Be sure to read Nick Turse on how U.S. military efforts in Africa show more regress than progress.

Drone Casualties: The New Body Count (Updated)

predator
A method of war, not a strategy

W.J. Astore

In President Obama’s drone wars, how many innocent civilians have been killed?  An official U.S. government report will suggest that roughly 100 civilians have been killed since 2009 in drone strikes, a surprisingly small number.  According to NBC News:

The Long War Journal, a project of the right-leaning Foundation for Defense of Democracies think tank whose numbers tend to be the most favorable for U.S. policy-makers, tallied 207 civilian casualties since 2009 in 492 strikes in Pakistan and Yemen. That does not include strikes in Somalia and Libya, which the Obama administration includes in its count of around 100 [civilians killed].

New America, a left-leaning Washington think tank, counted between 244 and 294 civilians killed in 547 attacks in Pakistan, Yemen and Somalia.

The Bureau of Investigative Journalism estimates that as many as 1068 civilians were killed in Pakistan, Yemen and Somalia, the vast majority since 2009.

So it’s unclear whether the Obama administration’s drone strikes have killed 100 innocents, 300 innocents, or over 1000 innocents.  Part of the discrepancy involves who is a “militant” and who is an innocent civilian.  The U.S. government tends to count all military-age males killed in drone strikes as “militants,” effectively changing the meaning of civilian to “women and children.”

In one respect, this body count doesn’t matter.  Dead is dead, whether you’re talking about 100 people or 1000.  And isn’t the death of 100 innocents enough to provoke protest if not outrage?  Think of the reaction in the U.S. to the killing of 49 innocent civilians in Orlando.  Better yet, think if a foreign government was flying drones over our skies, taking out American “terrorists” while killing a few innocent civilians now and again.  Would we dismiss 100 dead American civilians as “collateral damage,” regrettable but necessary in this foreign power’s war on terror?

Of course not.  Americans would memorialize the dead, honor them, and make them a cause for vengeance.

For all the people the U.S. government is killing overseas in hundreds of deadly drone strikes, it’s not obvious that any progress is being made in the war on terror. The wars continue, with the Taliban gaining strength in Afghanistan.  ISIS is on the wane, until it rebounds or morphs into another form.  What is essentially terror bombing as a weapon against terror has little chance of ending a war on terror.  Meanwhile, hammer blows from the sky against fractured societies only serve to propagate the fractures, creating new fault lines and divisions that are exploitable by the determined and the fanatical.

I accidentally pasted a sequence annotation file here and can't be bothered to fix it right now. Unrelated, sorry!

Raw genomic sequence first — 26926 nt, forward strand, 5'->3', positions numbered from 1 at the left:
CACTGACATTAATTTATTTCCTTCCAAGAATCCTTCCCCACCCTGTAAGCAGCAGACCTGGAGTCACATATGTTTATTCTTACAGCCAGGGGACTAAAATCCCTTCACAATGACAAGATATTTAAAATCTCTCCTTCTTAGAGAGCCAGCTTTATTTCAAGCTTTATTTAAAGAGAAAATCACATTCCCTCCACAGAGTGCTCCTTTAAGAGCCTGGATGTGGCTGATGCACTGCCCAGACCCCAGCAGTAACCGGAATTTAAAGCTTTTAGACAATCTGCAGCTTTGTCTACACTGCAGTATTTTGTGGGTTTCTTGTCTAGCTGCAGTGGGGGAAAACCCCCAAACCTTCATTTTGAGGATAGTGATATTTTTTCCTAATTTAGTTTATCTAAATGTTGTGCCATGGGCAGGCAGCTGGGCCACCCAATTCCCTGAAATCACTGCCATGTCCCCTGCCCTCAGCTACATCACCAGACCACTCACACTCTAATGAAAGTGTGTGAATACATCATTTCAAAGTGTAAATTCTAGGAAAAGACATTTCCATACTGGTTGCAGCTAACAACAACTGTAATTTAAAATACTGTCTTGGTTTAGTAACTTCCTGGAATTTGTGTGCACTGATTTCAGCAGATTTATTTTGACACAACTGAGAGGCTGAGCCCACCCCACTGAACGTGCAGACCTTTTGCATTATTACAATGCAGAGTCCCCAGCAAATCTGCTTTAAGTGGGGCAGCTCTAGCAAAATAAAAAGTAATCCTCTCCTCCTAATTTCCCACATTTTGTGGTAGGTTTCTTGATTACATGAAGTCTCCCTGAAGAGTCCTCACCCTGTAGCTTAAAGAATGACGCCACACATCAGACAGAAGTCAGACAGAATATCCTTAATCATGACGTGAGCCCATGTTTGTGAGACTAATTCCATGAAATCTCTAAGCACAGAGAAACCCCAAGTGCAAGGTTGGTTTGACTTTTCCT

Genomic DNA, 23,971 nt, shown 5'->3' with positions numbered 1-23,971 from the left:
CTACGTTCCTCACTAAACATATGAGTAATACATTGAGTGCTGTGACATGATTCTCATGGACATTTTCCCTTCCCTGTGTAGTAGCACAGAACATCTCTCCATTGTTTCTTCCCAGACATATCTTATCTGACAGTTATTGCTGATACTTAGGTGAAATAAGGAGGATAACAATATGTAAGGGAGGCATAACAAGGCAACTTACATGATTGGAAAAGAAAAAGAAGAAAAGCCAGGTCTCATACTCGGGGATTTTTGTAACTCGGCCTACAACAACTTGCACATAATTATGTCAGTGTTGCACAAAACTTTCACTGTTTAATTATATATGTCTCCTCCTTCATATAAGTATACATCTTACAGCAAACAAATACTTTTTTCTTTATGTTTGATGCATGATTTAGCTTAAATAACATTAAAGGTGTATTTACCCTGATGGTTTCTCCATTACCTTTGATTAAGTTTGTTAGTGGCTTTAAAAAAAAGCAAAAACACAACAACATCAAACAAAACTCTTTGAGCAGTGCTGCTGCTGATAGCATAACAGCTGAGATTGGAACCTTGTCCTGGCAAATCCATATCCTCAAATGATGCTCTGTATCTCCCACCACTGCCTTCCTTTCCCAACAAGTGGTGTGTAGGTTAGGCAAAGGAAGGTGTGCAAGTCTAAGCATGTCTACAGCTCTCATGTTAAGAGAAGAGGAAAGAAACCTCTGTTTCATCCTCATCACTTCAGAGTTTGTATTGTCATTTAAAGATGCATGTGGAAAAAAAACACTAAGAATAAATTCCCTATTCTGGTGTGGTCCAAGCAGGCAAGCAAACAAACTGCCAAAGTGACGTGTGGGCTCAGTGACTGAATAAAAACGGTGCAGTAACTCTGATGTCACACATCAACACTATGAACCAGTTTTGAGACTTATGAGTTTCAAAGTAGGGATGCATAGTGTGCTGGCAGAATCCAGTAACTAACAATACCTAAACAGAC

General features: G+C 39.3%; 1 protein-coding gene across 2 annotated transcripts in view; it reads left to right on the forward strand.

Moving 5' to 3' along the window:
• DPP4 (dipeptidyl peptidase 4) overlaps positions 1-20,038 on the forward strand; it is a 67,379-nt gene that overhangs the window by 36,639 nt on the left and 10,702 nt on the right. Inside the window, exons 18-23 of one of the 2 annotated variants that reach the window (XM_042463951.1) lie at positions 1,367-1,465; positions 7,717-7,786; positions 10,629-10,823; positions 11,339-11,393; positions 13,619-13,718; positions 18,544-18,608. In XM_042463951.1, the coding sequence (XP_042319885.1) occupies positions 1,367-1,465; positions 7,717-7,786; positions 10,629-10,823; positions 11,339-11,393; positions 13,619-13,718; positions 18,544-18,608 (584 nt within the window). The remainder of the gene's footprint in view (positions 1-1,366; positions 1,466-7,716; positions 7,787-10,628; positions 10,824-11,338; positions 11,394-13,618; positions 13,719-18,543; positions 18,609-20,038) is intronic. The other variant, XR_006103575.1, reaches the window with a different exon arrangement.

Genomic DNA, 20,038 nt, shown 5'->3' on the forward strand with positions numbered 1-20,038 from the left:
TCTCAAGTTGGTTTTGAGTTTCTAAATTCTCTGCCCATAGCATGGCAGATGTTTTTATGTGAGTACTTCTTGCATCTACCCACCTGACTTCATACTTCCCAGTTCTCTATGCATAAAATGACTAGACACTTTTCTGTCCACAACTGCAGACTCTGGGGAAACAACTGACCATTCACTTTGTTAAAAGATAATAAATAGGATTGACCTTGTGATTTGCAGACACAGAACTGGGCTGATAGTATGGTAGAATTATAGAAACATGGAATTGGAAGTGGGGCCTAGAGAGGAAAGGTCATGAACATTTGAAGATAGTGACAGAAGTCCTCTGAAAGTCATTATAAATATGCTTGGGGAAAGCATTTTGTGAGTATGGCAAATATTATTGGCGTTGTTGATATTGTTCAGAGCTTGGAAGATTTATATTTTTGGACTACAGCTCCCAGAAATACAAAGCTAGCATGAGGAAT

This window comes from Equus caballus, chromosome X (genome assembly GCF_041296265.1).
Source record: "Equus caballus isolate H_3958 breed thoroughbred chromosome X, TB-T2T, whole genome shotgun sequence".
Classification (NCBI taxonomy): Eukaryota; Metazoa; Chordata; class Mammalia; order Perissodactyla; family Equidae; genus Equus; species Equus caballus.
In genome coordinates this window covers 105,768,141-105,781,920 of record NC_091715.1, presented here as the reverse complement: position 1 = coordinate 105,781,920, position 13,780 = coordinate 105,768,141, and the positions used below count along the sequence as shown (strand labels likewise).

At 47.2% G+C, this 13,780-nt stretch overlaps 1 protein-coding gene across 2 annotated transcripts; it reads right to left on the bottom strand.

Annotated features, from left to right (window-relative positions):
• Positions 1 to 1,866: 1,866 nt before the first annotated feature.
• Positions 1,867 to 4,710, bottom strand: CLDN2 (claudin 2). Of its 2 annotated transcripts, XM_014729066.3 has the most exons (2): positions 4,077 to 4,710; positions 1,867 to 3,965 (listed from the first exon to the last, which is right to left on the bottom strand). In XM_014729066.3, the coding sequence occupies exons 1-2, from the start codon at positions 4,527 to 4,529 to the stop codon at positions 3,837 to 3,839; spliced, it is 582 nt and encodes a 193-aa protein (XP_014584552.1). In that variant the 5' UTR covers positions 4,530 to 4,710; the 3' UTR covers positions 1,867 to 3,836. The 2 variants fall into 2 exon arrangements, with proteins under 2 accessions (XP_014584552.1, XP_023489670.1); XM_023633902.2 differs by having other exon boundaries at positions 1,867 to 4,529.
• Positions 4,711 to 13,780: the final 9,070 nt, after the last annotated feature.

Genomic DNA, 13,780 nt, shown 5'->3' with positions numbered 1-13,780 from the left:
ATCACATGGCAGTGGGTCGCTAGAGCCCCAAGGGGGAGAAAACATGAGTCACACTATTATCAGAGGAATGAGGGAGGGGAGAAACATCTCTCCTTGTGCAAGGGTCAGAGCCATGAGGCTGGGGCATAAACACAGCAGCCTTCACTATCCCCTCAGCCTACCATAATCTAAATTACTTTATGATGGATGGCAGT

Indeed, we really have no clear idea whether these multi-billion dollar air campaigns are making any progress in war. Much of the data and results of these campaigns are both classified and open to bias, with reports of casualties being manipulated or “spun” by all sides.  All we really know is that innocents are killed (whether 100 or 1000) as the wars persist with no end in sight.

Meanwhile, American exceptionalism rules.  As Tom Engelhardt noted back in May of 2015:

In his public apology for deaths [of innocents by drones] that were clearly embarrassing to him, President Obama managed to fall back on a trope that has become ever more politically commonplace in these years.  Even in the context of a situation in which two innocent hostages had been killed, he congratulated himself and all Americans for the exceptional nature of this country. “It is a cruel and bitter truth,” he said, “that in the fog of war generally and our fight against terrorists specifically, mistakes — sometimes deadly mistakes — can occur.  But one of the things that sets America apart from many other nations, one of the things that makes us exceptional is our willingness to confront squarely our imperfections and to learn from our mistakes.”

Whatever our missteps, in other words, we Americans are exceptional killers in a world of ordinary ones.  This attitude has infused Obama’s global assassination program and the White House “kill list” that goes with it and that the president has personally overseen.

Drone strikes are a method of war, but they’ve become the American strategy.  The strategy, so it seems, is to keep killing bad guys until the rest give up and go home.  But the deaths of innocents, whether 100 or 1000, serve to perpetuate cycles of violence and revenge.

We have, in essence, created a perpetual killing machine.

Update (7/2/2016): Well, the Obama administration has done it again, releasing its report on drone casualties on the afternoon of Friday, July 1st, just before the long Independence Day weekend, ensuring minimal media coverage.  The report excludes “active” war zones such as Iraq, Afghanistan, and Syria, a convenient definition that serves to lower the death toll.

According to the report, U.S. drone strikes in places like Yemen, Libya, tribal Pakistan, and Somalia have accounted for about 2500 “terrorists” while killing 64 to 116 civilian bystanders.  The tacit message: We’re killing 25 times (or perhaps 40 times) as many “terrorists” as we are innocent civilians, a very effective (even humane?) kill ratio.